Stuart Cameron Soule

Chief Engineer (South Africa)

"Working in SPO and especially working in Head office in Singapore has given me a whole new perspective on the work we do and made me more comfortable when dealing with people in general....Respect on board a ship is gained by working hard and smart. A career at sea could open up other opportunities as you’ll also get to meet people from all walks of life and places. You’ll have to have a good sense of humour because you’ll definitely to need it from time to time."

IMG_9694.JPGDescribe your maritime journey in SPO.

I started my career with SPO as a Second Engineer. From the beginning, I’ve found that working on board offshore vessels was quite different from working on board cargo vessels which I had been sailing on prior to joining the company.

I was fortunate to work with some good Chief Engineers who gave me a lot of guidance and I was able to learn the ropes quite quickly. One of whom I sailed with several times and now consider him as my mentor and good friend.

After working on board the ice-breaking vessels in Russia for a short stint, I was lucky to be granted study leave to further my qualifications to become a Chief Engineer. I passed my Chief Engineer’s qualifications with flying colours and was shortly promoted to the position of Chief Engineer and assigned to work in one of the most challenging areas in Africa, Nigeria. A few years later, I was offered the job as Docking Superintendent. It was a challenging role but a great learning curve for me. Shortly after, I was requested to do a short stint in SPO’s Singapore Head office, which subsequently became a permanent position as Manager, New Projects in the Technical team from 2012 to 2014 where I worked on various projects under the watchful eye of then Technical Director, current Technical Consultant, David Marren.

This is probably one of the best jobs that I've ever had as I got to see the G Class vessels specifications handed over to the New Build Superintendent after the specifications where signed off on with JMU shipyard where the vessels were to be built. It was a very proud moment for me as we now have all G Class vessels delivered into in the fleet by the Building Superintendents. In all honesty, I don’t think I’d have managed without the support from my peers and colleagues in the Technical team. Their assistance, experience and camaraderie were very much appreciated.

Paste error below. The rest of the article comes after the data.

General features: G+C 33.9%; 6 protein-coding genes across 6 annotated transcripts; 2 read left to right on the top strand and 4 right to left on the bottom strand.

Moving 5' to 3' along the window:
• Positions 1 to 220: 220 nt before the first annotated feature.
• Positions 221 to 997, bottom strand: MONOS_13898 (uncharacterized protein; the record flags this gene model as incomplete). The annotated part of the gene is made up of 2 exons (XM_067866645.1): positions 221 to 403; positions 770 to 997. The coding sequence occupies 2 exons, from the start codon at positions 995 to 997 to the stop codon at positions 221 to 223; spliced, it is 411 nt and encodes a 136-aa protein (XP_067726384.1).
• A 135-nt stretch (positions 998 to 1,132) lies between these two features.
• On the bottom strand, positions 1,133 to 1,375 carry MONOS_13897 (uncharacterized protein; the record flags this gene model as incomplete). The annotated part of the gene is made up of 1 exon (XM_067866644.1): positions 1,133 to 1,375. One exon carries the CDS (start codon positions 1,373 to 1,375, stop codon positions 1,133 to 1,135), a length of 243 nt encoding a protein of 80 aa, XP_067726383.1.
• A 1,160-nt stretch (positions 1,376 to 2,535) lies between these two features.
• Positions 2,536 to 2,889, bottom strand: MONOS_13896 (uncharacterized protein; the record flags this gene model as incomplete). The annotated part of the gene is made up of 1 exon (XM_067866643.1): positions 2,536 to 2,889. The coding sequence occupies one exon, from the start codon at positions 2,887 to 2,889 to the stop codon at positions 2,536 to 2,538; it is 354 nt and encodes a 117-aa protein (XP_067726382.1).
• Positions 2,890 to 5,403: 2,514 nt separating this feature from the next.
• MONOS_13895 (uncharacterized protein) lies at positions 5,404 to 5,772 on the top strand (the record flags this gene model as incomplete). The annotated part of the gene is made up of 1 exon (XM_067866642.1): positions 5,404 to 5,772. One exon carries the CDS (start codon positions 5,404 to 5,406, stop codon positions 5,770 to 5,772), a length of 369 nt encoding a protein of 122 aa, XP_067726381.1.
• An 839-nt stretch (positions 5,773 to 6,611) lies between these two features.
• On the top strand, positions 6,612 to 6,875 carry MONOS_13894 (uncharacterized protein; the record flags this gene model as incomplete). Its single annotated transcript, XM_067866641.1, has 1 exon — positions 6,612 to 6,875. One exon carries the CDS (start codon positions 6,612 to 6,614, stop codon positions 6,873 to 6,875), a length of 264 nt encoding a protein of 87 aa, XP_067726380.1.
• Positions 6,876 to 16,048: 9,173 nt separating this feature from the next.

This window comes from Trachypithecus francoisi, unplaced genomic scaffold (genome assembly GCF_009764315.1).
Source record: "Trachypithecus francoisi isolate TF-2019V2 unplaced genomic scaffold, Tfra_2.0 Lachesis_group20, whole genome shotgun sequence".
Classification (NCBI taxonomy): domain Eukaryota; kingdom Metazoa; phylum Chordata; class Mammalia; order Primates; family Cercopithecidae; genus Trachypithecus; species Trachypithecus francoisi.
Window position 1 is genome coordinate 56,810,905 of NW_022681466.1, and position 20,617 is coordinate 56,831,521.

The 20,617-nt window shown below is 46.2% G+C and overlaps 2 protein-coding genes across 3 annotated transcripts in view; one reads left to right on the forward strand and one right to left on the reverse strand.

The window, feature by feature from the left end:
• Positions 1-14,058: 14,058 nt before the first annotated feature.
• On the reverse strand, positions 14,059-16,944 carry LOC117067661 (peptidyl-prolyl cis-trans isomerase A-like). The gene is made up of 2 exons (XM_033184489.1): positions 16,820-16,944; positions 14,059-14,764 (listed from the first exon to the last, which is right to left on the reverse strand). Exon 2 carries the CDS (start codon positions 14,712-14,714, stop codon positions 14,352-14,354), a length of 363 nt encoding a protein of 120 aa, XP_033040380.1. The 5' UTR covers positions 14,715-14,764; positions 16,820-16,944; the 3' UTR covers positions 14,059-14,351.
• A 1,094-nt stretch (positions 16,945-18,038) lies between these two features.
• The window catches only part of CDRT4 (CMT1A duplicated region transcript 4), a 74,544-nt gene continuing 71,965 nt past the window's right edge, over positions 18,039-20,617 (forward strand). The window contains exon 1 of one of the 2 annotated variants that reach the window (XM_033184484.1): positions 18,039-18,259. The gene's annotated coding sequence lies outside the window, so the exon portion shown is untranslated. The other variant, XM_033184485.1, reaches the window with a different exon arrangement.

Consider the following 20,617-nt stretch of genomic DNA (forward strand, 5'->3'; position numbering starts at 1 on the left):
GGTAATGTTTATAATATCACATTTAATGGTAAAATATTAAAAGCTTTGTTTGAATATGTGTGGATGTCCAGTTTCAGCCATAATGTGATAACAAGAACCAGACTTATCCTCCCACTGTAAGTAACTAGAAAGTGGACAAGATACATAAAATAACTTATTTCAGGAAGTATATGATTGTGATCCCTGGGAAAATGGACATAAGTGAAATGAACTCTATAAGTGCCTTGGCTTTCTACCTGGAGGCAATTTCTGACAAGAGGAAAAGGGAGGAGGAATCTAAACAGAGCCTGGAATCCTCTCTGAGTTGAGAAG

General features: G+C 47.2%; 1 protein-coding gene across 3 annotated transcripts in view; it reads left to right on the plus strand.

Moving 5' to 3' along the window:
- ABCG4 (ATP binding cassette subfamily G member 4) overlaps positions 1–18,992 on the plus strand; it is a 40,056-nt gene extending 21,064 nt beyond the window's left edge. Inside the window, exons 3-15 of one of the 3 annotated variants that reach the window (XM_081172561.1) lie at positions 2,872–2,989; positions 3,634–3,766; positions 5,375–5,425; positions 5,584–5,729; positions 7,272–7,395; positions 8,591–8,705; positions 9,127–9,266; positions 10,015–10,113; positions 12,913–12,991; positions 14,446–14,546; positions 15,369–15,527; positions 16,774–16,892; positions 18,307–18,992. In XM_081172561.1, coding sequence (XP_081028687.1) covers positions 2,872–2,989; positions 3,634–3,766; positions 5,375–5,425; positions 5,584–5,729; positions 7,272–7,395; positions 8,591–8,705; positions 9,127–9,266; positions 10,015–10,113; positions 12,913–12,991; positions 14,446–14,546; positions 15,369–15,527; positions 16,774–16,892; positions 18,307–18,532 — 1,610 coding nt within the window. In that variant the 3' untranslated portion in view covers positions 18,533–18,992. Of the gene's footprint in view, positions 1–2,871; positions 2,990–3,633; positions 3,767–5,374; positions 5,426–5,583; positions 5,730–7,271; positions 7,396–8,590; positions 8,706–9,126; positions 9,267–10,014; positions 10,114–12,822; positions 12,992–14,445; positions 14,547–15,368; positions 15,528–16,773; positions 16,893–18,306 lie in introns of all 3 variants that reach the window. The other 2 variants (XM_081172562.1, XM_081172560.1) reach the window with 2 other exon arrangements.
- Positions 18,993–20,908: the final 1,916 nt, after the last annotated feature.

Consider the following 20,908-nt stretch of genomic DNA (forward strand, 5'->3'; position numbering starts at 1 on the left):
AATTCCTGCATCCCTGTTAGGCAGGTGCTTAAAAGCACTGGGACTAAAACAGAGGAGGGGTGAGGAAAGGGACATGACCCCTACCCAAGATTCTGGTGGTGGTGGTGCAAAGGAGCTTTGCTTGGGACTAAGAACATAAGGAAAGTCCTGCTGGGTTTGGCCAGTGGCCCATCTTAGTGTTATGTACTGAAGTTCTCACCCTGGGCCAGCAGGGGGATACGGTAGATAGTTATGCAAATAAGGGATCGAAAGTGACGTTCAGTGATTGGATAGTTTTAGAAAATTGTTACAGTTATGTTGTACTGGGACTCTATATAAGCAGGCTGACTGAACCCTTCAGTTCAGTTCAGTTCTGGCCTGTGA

From 2014 to 2016, I became the Fleet Technical Manager, Operations before I requested to return to sea as Chief Engineer in May 2016 so that I could spend more time with my two daughters who are based in Cape Town, South Africa.

How has working in SPO helped to develop yourself as an individual and professionally?

Working in SPO and especially working in Head office in Singapore has given me a whole new perspective on the work we do and made me more comfortable when dealing with people in general. Knowledge wise, I’ve certainly gained much knowledge from the opportunities that the company has given me throughout my years of work here.

What advice would you give to someone who is considering a career at sea?

Life at sea has changed hugely in the 26 years that I’ve been sailing around the world. It is very challenging at times but it can be very rewarding as well.

Respect on board a ship is gained by working hard and smart. A career at sea could open up other opportunities as you’ll also get to meet people from all walks of life and places. You’ll have to have a good sense of humour because you’ll definitely to need it from time to time.

Can you recall one memorable voyage or work experience?

One of my best voyages was when I was sailing on board the Pacific Brigand as the Second Engineer in 2006. We were working 24/7 for the Castoro Sei in the gulf and everyone on board worked really hard and put in hours. Despite the challenging work and differences in nationalities and backgrounds, everyone got along very well and it was a really good and jovial crowd on board.